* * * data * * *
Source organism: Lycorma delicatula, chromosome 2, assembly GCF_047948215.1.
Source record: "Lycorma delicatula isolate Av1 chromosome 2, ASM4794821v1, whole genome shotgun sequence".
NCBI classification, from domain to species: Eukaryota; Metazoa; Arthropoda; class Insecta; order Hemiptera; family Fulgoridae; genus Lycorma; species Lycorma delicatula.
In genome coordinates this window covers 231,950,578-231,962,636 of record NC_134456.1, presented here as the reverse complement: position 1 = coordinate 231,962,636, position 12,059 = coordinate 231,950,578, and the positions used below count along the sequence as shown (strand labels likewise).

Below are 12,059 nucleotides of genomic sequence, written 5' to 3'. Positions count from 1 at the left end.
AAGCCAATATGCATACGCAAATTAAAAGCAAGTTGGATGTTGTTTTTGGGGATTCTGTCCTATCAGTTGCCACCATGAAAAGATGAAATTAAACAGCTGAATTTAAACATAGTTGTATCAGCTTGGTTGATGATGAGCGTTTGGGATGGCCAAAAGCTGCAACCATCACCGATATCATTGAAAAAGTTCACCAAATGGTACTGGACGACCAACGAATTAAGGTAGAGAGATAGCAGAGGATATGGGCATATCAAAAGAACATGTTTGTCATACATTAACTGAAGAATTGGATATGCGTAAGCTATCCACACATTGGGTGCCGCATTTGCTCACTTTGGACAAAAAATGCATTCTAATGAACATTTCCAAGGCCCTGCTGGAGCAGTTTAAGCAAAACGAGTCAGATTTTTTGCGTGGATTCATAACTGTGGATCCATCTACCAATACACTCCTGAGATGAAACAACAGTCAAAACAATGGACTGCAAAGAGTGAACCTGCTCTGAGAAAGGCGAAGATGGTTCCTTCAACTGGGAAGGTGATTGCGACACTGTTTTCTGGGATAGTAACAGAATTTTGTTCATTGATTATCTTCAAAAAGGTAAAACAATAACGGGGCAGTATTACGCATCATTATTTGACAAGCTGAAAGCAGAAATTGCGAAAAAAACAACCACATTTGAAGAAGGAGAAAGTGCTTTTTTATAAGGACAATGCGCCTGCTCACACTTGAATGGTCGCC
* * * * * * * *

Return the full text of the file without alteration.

Source organism: Lycorma delicatula, chromosome 2, assembly GCF_047948215.1.
Source record: "Lycorma delicatula isolate Av1 chromosome 2, ASM4794821v1, whole genome shotgun sequence".
NCBI classification, from domain to species: Eukaryota; Metazoa; Arthropoda; class Insecta; order Hemiptera; family Fulgoridae; genus Lycorma; species Lycorma delicatula.
In genome coordinates this window covers 231,950,578-231,962,636 of record NC_134456.1, presented here as the reverse complement: position 1 = coordinate 231,962,636, position 12,059 = coordinate 231,950,578, and the positions used below count along the sequence as shown (strand labels likewise).

Below are 12,059 nucleotides of genomic sequence, written 5' to 3'. Positions count from 1 at the left end.
AAGCCAATATGCATACGCAAATTAAAAGCAAGTTGGATGTTGTTTTTGGGGATTCTGTCCTATCAGTTGCCACCATGAAAAGATGAAATTAAACAGCTGAATTTAAACATAGTTGTATCAGCTTGGTTGATGATGAGCGTTTGGGATGGCCAAAAGCTGCAACCATCACCGATATCATTGAAAAAGTTCACCAAATGGTACTGGACGACCAACGAATTAAGGTAGAGAGATAGCAGAGGATATGGGCATATCAAAAGAACATGTTTGTCATACATTAACTGAAGAATTGGATATGCGTAAGCTATCCACACATTGGGTGCCGCATTTGCTCACTTTGGACAAAAAATGCATTCTAATGAACATTTCCAAGGCCCTGCTGGAGCAGTTTAAGCAAAACGAGTCAGATTTTTTGCGTGGATTCATAACTGTGGATCCATCTACCAATACACTCCTGAGATGAAACAACAGTCAAAACAATGGACTGCAAAGAGTGAACCTGCTCTGAGAAAGGCGAAGATGGTTCCTTCAACTGGGAAGGTGATTGCGACACTGTTTTCTGGGATAGTAACAGAATTTTGTTCATTGATTATCTTCAAAAAGGTAAAACAATAACGGGGCAGTATTACGCATCATTATTTGACAAGCTGAAAGCAGAAATTGCGAAAAAAACAACCACATTTGAAGAAGGAGAAAGTGCTTTTTTATAAGGACAATGCGCCTGCTCACACTTGAATGGTCGCC